What is Language Arts?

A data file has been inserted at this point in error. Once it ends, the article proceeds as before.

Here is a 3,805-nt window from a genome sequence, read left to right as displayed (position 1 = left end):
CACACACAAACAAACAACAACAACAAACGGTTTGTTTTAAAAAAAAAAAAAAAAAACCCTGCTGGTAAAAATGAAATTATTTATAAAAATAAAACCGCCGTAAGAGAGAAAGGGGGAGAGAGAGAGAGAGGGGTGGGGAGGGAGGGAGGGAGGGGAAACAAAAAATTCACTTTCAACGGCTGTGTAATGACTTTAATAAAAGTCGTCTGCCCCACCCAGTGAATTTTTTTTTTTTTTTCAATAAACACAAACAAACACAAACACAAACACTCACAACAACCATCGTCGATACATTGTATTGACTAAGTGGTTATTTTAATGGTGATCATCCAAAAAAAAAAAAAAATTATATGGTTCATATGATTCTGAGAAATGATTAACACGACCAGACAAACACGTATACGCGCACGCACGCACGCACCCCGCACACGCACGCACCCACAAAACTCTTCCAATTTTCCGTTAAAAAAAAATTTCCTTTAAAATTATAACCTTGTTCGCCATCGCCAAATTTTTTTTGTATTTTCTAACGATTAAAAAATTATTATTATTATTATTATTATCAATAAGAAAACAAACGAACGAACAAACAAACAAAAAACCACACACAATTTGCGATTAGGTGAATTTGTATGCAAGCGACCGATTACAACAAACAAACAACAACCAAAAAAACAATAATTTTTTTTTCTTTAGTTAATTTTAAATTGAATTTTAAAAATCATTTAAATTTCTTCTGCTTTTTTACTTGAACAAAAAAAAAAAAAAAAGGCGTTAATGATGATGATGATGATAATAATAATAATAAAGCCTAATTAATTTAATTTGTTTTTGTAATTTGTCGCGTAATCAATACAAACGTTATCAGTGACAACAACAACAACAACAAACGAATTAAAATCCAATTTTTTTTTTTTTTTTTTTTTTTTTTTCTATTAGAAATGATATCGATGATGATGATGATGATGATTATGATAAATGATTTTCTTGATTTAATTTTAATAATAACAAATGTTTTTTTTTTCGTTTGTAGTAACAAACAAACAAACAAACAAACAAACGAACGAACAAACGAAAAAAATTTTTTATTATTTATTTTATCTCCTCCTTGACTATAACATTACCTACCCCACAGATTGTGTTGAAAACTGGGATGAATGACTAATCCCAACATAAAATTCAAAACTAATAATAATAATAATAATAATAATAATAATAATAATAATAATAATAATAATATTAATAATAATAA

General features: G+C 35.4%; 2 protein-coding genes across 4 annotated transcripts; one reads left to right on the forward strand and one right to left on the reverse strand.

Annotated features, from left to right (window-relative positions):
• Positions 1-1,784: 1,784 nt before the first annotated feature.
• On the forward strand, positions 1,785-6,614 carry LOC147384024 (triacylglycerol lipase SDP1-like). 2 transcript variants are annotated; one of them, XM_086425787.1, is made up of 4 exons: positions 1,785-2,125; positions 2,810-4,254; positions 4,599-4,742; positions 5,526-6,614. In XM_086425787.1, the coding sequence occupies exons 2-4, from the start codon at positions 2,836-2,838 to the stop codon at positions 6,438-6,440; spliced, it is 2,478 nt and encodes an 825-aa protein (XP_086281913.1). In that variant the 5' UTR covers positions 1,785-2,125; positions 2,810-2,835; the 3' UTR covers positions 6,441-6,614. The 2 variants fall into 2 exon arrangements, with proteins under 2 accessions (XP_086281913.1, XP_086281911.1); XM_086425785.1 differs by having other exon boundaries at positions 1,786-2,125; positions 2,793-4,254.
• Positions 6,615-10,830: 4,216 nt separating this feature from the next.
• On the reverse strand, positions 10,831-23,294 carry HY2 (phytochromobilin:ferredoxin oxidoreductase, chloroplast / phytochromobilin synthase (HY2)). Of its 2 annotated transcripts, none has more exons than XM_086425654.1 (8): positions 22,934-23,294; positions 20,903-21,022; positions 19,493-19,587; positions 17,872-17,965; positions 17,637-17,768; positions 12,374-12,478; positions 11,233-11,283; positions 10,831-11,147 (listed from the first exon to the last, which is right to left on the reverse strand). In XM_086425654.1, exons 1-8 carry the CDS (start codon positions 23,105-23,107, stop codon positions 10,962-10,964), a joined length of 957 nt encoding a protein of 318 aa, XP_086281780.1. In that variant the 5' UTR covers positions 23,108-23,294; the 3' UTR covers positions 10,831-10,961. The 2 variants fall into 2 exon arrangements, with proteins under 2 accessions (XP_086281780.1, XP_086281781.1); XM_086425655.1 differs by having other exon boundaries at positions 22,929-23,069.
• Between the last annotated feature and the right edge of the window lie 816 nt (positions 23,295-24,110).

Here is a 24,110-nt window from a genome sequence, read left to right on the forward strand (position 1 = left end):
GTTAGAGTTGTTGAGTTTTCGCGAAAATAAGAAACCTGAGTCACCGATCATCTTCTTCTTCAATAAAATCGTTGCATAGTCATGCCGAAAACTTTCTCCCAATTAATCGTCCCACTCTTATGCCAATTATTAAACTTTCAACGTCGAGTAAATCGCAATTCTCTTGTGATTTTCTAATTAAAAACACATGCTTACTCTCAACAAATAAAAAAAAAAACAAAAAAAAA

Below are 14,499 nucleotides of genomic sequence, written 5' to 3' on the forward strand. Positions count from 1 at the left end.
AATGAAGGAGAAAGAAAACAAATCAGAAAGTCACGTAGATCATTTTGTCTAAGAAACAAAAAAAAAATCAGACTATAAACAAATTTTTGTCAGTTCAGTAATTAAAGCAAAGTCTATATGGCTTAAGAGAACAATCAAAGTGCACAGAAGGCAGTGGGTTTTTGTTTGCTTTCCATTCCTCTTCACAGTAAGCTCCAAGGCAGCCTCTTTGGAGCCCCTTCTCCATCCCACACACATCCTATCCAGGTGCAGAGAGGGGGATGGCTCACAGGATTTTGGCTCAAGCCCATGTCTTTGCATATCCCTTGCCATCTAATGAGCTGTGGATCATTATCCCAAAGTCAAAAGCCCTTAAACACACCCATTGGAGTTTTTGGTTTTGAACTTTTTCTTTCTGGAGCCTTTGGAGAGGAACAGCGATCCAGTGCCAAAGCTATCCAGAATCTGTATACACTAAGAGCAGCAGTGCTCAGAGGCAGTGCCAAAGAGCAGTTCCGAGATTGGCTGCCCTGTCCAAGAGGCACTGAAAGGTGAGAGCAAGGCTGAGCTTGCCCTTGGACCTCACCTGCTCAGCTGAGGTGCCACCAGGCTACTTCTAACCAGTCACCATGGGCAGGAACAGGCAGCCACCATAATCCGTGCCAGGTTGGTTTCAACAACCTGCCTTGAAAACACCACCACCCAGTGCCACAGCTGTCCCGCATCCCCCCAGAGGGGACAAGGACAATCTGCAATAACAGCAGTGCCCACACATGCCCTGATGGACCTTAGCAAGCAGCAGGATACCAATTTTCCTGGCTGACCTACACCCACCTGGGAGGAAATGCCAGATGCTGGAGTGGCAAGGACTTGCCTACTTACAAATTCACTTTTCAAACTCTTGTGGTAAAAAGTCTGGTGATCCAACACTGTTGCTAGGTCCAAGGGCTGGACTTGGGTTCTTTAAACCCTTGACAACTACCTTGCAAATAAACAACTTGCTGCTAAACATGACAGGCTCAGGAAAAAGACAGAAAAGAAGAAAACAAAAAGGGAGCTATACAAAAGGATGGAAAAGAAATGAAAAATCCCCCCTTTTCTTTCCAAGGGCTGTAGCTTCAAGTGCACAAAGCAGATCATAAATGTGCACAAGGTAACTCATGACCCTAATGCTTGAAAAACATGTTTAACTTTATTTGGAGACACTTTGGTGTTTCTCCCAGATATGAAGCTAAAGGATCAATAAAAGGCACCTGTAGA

In a general sense, language arts is how we take in and output all different types of information. There is a great deal more to it though. When we take in information, we can do it through a wide usage of our senses. You can use your eyes to read and observe, you can use your ears to listen. When we want to share information with other people, we can write it down or tell them through speaking. Language arts is the study of all aspects of this. The foundation starts with reading and listening. That is because it is difficult to share things, if you do not know how the reader or listener can best understand you. In general, most students learn to read fluently by age seven. This means that they have skills they need to take in basic written work. Listening skills start at birth and are usually pretty proficient by the same period where they are reading regularly. Students begin working on handwriting and penmanship the minute they pick up a crayon. In fact, coloring has been shown to improve penmanship. By the time they reach preschool, they have the ability to form letters. By about the age of eight, they should have their letter down pat and be forming words. From there on students begin to explore the nuances of English language. One thing that still puzzles me about American schools is the lack of public speaking curriculum. In most cases it is just seen as something that we hope teachers include in their classes. When students make their way to having a real-world job, public speaking is critical in more than half of the careers that are identified in the Occupational Outlook Handbook. The fact is that if school is supposed to prepare you for the real world, this is an aspect that the powers that be have dropped the ball on.